Library adjacent: One librarian’s journey in academic publishing (non-traditional/alternative library jobs)

If you’ve been following my writing for any length of time here, or you’re someone with an interest in non-traditional and alternative paths to librarianship then you are probably already familiar with one or both of my earlier pieces on this topic. This month I wanted to probe into a library adjacent area I haven’t covered yet – publishing! I work at a university that has an academic publisher that is connected to the library and I am lucky enough to have a very good friend who has her MLIS and happens to work in that unit, Maia Desjardins. When I told her I wanted to talk about academic publishing as a lead-up to a post on the different niches within the umbrella of scholarly communications she was more than happy to answer some questions for us.

Some quick background info on Maia; she received her MLIS from Western University, which I believe is the most popular MLIS program in Canada, in 2018. Before that, she earned a Bachelor of Arts in Fine and Studio Arts. I first met Maia when she came to work on the team that I supervise in February 2019. She started at the WLU Press right at the start of the COVID-19 pandemic.

First, I wonder, when you went to library school what career path did you originally have in mind?

Not publishing – in fact, most of the alternatives mentioned in my MLIS courses were related to law, computer systems and museums and archives; so I hadn’t really even considered publishing. I was determined to be an academic librarian, ideally in a liaison position with connections to either a visual art department or an art history department. That is still a dream of mine but it’s now not the only one and I could see myself in either publishing or academic libraries long term as long as I can still be creative in my role.

This answer isn’t surprising to me as I know from my experience that many of the possible opportunities and avenues available to us as information professionals aren’t properly covered in library school, it’s why I keep revisiting this topic! What Maia didn’t mention in this answer in relation to her dreams for academic librarianship is how small and competitive the niche of art librarianship really is! So it’s definitely important to have a backup plan or other paths in mind if that’s an area of librarianship that really does interest you. A good alternative, in that case, is to consider gallery work as well which can tie closely into museum work.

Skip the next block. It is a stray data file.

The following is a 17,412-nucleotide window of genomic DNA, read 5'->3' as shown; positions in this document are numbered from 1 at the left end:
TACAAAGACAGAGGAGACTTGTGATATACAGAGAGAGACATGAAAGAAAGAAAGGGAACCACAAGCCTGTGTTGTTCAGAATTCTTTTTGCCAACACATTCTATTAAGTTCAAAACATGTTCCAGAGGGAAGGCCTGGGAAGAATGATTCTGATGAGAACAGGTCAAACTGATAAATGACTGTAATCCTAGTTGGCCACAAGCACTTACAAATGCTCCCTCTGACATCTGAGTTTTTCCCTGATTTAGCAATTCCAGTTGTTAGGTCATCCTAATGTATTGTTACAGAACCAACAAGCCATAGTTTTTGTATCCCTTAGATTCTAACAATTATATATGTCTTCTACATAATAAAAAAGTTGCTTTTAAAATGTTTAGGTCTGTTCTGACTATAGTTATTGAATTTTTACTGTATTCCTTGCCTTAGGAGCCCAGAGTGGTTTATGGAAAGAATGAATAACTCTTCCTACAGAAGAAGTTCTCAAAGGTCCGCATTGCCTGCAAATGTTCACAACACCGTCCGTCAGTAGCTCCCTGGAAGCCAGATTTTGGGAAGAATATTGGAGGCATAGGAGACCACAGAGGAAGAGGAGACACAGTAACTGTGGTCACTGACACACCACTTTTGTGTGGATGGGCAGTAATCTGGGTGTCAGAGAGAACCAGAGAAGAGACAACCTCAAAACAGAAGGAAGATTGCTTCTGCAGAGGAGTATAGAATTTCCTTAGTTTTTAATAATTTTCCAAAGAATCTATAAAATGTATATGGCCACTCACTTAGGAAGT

From there I moved directly on to questions about Maia’s work with the press, starting with a pretty big one, I asked her about what actually led her there since she hadn’t been considering it during her time as a student.

Tell us about your job path that led you to work at an academic publisher?

Most recently, I had been working as a Copyright and Reserves Associate for course reserves at Laurier Library [as I mentioned above :)]. Having worked on the Scholarship@Western repository, I was already quite passionate about copyright and scholarly communications so the course reserves role was a natural fit. Unfortunately, it was a contract position which meant I was keeping an eye out for other opportunities. When the Digital Projects Coordinator role opened up at WLU Press I was intrigued but worried I’d be out of my element. What really encouraged me was that the role was shared between the Press and the Library and the library portion was specifically related to the institutional repository. The repository and focus on digital formats and metadata made me feel like maybe I would have a solid foundation to work from whilst also learning more about publishing. It turns out that having an MLIS is not a unique CV item in academic publishing or even in WLU Press itself. It’s allowed me a unique perspective in some cases and offered skill overlap in areas like metadata standards, accessibility, and digital storage and preservation.

Maia and I talked a little bit more about this and she reminded me that her boss, Lisa Quinn, the director of the press, has an MLIS. What she didn’t know until that conversation was some background information that I had from being at Laurier longer than she has been. Her role had had 4 incumbents since it was created, and in that time only one Digital Projects Coordinator didn’t have an MLIS.